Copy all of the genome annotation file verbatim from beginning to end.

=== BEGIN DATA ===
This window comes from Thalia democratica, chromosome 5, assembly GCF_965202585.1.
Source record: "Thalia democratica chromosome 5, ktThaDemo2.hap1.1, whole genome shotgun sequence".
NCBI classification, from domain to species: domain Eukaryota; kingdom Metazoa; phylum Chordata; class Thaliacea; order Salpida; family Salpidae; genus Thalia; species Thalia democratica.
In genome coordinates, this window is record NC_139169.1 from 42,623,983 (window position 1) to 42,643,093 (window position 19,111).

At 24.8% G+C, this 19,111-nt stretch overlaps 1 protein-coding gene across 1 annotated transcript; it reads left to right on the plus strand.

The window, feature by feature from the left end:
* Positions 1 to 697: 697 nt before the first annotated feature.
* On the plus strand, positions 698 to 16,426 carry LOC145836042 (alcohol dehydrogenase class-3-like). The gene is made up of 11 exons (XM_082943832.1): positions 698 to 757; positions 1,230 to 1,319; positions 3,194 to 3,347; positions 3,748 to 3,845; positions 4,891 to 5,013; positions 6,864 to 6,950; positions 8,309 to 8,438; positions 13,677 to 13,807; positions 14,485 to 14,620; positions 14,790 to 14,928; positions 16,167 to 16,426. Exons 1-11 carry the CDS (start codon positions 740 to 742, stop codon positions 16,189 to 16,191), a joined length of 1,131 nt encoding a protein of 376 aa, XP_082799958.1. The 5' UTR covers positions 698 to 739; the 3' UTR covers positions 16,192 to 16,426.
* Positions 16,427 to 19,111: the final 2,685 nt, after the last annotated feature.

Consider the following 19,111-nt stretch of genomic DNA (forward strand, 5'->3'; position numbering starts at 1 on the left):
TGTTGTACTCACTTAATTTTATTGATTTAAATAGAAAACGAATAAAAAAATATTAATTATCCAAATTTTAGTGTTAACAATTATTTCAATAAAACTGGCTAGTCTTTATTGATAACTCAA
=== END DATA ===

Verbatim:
This window comes from Thalia democratica, chromosome 5, assembly GCF_965202585.1.
Source record: "Thalia democratica chromosome 5, ktThaDemo2.hap1.1, whole genome shotgun sequence".
NCBI classification, from domain to species: domain Eukaryota; kingdom Metazoa; phylum Chordata; class Thaliacea; order Salpida; family Salpidae; genus Thalia; species Thalia democratica.
In genome coordinates, this window is record NC_139169.1 from 42,623,983 (window position 1) to 42,643,093 (window position 19,111).

At 24.8% G+C, this 19,111-nt stretch overlaps 1 protein-coding gene across 1 annotated transcript; it reads left to right on the plus strand.

The window, feature by feature from the left end:
* Positions 1 to 697: 697 nt before the first annotated feature.
* On the plus strand, positions 698 to 16,426 carry LOC145836042 (alcohol dehydrogenase class-3-like). The gene is made up of 11 exons (XM_082943832.1): positions 698 to 757; positions 1,230 to 1,319; positions 3,194 to 3,347; positions 3,748 to 3,845; positions 4,891 to 5,013; positions 6,864 to 6,950; positions 8,309 to 8,438; positions 13,677 to 13,807; positions 14,485 to 14,620; positions 14,790 to 14,928; positions 16,167 to 16,426. Exons 1-11 carry the CDS (start codon positions 740 to 742, stop codon positions 16,189 to 16,191), a joined length of 1,131 nt encoding a protein of 376 aa, XP_082799958.1. The 5' UTR covers positions 698 to 739; the 3' UTR covers positions 16,192 to 16,426.
* Positions 16,427 to 19,111: the final 2,685 nt, after the last annotated feature.

Consider the following 19,111-nt stretch of genomic DNA (forward strand, 5'->3'; position numbering starts at 1 on the left):
TGTTGTACTCACTTAATTTTATTGATTTAAATAGAAAACGAATAAAAAAATATTAATTATCCAAATTTTAGTGTTAACAATTATTTCAATAAAACTGGCTAGTCTTTATTGATAACTCAA